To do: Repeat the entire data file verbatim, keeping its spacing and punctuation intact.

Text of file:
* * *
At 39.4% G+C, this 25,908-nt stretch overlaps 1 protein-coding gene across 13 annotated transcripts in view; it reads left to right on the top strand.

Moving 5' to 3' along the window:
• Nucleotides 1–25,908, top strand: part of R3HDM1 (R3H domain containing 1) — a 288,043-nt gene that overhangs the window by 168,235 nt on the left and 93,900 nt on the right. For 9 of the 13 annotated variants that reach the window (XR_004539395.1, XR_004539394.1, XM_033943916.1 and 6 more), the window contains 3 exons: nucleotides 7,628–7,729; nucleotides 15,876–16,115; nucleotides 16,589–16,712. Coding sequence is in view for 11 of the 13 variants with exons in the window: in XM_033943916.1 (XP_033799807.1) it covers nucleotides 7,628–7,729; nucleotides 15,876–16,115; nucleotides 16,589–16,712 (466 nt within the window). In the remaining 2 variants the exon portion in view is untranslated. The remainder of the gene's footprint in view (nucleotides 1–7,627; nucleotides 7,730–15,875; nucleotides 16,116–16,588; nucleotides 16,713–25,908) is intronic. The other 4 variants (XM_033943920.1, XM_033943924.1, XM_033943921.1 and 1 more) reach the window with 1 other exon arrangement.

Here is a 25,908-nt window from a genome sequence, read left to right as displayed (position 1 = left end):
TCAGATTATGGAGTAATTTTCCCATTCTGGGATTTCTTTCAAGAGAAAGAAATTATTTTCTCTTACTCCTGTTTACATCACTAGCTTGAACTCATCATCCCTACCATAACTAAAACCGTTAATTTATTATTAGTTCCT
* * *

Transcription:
At 39.4% G+C, this 25,908-nt stretch overlaps 1 protein-coding gene across 13 annotated transcripts in view; it reads left to right on the top strand.

Moving 5' to 3' along the window:
• Nucleotides 1–25,908, top strand: part of R3HDM1 (R3H domain containing 1) — a 288,043-nt gene that overhangs the window by 168,235 nt on the left and 93,900 nt on the right. For 9 of the 13 annotated variants that reach the window (XR_004539395.1, XR_004539394.1, XM_033943916.1 and 6 more), the window contains 3 exons: nucleotides 7,628–7,729; nucleotides 15,876–16,115; nucleotides 16,589–16,712. Coding sequence is in view for 11 of the 13 variants with exons in the window: in XM_033943916.1 (XP_033799807.1) it covers nucleotides 7,628–7,729; nucleotides 15,876–16,115; nucleotides 16,589–16,712 (466 nt within the window). In the remaining 2 variants the exon portion in view is untranslated. The remainder of the gene's footprint in view (nucleotides 1–7,627; nucleotides 7,730–15,875; nucleotides 16,116–16,588; nucleotides 16,713–25,908) is intronic. The other 4 variants (XM_033943920.1, XM_033943924.1, XM_033943921.1 and 1 more) reach the window with 1 other exon arrangement.

Here is a 25,908-nt window from a genome sequence, read left to right as displayed (position 1 = left end):
TCAGATTATGGAGTAATTTTCCCATTCTGGGATTTCTTTCAAGAGAAAGAAATTATTTTCTCTTACTCCTGTTTACATCACTAGCTTGAACTCATCATCCCTACCATAACTAAAACCGTTAATTTATTATTAGTTCCT